Death penalty sought for man indicted in murders of Putnam County boys

Grand jury indicts Mark Wilson Jr. on two counts of first-degree murder

Wilson admiting to killing 12-year-old Robert Baker and 14-year-old Tayten Baker; law enforcement and the public believe the death penalty is the best solution for the case

PUTNAM COUNTY, Fla. – The state intends to seek the death penalty for the man accused of killing two young boys in Putnam County, State Attorney R.J. Larizza announced Tuesday afternoon.

The announcement comes after Mark Wilson Jr., 30, was indicted by a Putnam County grand jury earlier in the day on two counts of first-degree murder, one count of burglary with a battery and one count of burglary while armed.

Larizza said the State Attorney’s Office consulted with the family of Robert Baker, 12, and Tayten Baker, 14, before making the decision to seek the death penalty.

“The aggravating factors are the defendant was previously convicted of another capital felony or of a felony involving the use or threat of violence to the person. Because these were double homicides committed almost simultaneously, we believe that aggravator applies. Also, the capital felony was committed while the defendant was engaged in the commission of a burglary -- a forcible felony. We also believe that the capital felonies, or murders, were especially heinous, atrocious and cruel. We also believe that they were committed in a cold, calculated and premeditated manner," Larizza said. "I can tell you it was not a difficult decision to make.”

Putnam County Sheriff Gator DeLoach said he is confident that the hard work of deputies, investigators, victim advocates and the State Attorney’s Office will provide justice for the boys and bring some closure to their family.

“While it’ll be up to a jury to hear the case and decide the facts -- here is not the place to have a trial by public perception -- but I’m saying only that this is truly one of the most horrific crime scenes that I’ve ever seen in my life,” DeLoach said Tuesday. “Our thoughts and condolences remain with the family.”

Wilson was arrested in late August in the deaths of the brothers.

Sheriff Gator DeLoach said the Baker family had recently moved from Polk County to Putnam County to be closer to family and allowed Wilson, the boyfriend of the boys' aunt, to live in an outbuilding on the family’s property in Melrose.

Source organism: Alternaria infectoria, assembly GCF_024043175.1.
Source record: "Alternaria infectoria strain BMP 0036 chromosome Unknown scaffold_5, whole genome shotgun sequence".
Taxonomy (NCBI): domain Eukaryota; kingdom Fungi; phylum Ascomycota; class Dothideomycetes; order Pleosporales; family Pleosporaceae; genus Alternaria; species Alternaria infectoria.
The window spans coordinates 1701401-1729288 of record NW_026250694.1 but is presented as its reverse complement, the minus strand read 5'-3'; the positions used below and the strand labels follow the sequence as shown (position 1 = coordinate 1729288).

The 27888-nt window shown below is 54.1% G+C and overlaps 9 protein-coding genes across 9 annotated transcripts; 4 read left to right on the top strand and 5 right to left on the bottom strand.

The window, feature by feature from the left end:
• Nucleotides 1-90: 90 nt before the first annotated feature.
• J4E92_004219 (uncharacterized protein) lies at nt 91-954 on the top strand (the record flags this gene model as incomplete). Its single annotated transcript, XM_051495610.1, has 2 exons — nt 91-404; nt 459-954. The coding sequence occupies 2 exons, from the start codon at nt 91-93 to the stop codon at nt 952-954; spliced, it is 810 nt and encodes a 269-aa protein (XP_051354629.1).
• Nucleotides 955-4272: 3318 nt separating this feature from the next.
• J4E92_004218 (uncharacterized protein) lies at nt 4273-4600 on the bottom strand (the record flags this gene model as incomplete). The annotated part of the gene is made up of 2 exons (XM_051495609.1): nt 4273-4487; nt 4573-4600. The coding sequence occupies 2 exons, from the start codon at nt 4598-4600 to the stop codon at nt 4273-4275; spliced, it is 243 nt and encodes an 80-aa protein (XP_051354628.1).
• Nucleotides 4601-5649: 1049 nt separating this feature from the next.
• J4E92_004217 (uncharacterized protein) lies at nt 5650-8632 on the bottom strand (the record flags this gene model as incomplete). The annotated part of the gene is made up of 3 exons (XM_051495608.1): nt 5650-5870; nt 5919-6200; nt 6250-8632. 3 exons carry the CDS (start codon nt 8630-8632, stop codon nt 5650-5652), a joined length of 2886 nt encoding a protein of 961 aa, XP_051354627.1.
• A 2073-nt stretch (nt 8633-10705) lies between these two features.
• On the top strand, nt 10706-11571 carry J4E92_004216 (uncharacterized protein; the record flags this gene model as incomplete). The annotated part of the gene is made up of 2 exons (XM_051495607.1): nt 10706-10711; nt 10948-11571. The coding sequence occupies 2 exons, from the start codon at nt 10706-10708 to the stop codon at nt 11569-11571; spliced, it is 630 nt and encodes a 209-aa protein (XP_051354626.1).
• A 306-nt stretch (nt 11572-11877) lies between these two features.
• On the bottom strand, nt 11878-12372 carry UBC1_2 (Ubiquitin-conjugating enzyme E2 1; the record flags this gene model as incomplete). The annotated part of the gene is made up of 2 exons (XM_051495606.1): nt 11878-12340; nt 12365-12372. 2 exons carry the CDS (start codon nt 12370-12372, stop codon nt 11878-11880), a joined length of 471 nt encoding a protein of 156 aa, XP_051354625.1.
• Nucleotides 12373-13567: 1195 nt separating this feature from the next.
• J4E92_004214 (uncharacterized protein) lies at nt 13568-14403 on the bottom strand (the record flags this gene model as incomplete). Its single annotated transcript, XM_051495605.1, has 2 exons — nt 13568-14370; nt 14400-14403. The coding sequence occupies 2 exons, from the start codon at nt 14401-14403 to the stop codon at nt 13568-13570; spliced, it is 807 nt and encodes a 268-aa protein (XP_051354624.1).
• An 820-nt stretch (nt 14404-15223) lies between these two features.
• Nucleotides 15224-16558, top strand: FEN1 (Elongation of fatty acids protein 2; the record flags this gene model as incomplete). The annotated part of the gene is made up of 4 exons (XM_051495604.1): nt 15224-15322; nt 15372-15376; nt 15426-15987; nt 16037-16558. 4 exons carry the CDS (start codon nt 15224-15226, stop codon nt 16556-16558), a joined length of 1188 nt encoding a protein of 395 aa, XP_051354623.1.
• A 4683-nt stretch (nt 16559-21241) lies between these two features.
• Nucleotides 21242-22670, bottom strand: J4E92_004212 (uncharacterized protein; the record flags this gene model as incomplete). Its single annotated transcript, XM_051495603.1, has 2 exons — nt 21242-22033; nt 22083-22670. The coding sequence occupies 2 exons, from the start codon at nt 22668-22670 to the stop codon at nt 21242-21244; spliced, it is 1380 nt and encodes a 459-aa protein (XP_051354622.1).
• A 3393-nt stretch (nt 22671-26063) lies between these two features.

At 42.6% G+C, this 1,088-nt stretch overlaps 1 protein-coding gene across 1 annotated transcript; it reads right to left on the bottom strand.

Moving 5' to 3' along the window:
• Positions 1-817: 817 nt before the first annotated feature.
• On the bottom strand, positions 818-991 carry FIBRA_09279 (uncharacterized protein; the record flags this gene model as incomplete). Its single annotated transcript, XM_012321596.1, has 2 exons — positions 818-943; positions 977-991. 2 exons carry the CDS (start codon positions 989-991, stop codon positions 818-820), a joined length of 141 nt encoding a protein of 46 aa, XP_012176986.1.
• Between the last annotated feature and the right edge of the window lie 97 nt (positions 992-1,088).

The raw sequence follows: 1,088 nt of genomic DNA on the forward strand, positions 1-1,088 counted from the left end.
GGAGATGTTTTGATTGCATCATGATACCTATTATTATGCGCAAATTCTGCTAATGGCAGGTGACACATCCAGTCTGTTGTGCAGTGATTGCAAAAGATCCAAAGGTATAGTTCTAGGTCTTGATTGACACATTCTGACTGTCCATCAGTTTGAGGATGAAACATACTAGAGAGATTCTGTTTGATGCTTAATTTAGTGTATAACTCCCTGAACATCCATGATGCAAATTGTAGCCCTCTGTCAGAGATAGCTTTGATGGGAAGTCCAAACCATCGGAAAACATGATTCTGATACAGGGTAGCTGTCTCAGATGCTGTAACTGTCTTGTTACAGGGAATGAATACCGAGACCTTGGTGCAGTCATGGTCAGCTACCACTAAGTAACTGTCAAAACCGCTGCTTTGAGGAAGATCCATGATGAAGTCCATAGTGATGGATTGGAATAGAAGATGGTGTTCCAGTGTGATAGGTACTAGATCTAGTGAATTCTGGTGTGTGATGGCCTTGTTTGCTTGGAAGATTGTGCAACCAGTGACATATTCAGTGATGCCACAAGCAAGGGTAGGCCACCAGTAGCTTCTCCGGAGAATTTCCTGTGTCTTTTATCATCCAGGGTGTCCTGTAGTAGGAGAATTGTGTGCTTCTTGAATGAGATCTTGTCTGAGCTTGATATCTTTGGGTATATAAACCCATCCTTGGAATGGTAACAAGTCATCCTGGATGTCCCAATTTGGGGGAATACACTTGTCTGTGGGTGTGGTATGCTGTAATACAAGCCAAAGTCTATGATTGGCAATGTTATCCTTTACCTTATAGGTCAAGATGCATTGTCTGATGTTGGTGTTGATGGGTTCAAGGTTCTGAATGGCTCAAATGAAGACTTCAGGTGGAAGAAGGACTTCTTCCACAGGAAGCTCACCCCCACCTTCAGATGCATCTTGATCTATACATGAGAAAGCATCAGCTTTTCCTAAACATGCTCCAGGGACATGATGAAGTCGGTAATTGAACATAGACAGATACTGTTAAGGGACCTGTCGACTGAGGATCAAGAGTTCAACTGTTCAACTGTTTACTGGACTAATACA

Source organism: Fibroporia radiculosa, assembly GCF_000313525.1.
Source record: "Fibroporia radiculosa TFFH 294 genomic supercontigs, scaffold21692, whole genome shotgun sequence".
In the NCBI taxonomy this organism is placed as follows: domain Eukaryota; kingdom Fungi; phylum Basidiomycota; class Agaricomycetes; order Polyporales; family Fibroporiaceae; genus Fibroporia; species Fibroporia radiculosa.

Wilson Junior was indicted Tuesday on murder charges, now facing the death penalty. The community is reacts to the news with an outpouring of emotion.

The medical examiner said both boys died from blunt force trauma and deep lacerations. Investigators said a hammer and a knife were used to kill the boys, and the weapons were both recovered by deputies.

A GoFundMe account has been created to raise funds for the boys’ family.

A day after the bodies of the boys were found surrounded by blood, the Sheriff’s Office set up a controlled meeting with Wilson and a witness.

During recorded conversations with the unnamed witness, according to a warrant, Wilson allegedly admitted to killing the boys because he felt the boys' family was trying to put stress on his family by reporting them to the Florida Department of Children and Families. It’s not clear why he or his family would be reported to DCF.

Wilson went on to say that he and his girlfriend had planned to kill the entire family, including the mother and a 4-year-old boy, according to the Sheriff’s Office.

The plan, Wilson told the witness, was for the aunt to kill the mother and the 4-year-old, and Wilson would kill the boys, according to the warrant. Wilson told the witness he was mad because his girlfriend didn’t follow through after he killed the boys, the warrant states.

The boy’s grandmother told News4Jax the aunt had nothing to do with the planning of the murders. The boys' aunt has not been charged in the case.

Wilson is being held without bond.

“If there was ever a case for the death penalty, this is the one,” Larizza said Monday.

News of the state’s decision to seek the death penalty quickly spread among Putnam County residents who have been outraged over the killings.

“I feel like justice was served. I feel like those two boys were taken from our community and our society way too soon,” said resident Brittany Snyder.

Resident Wayne Thomas said: "We’re a little community. We’re tight. It breaks the whole community apart.”

“They need to get the death penalty. That’s children," said resident Jennifer Graham.

Robert and Tayten Baker (Kim Rigney/GoFundMe)

The last time there was a Putnam County death penalty case was in 2012 when Timothy Fletcher was sentenced to death after being convicted of first-degree murder in a 2009 killing.

About the Author:

Award-winning broadcast and multimedia journalist with 20 years experience.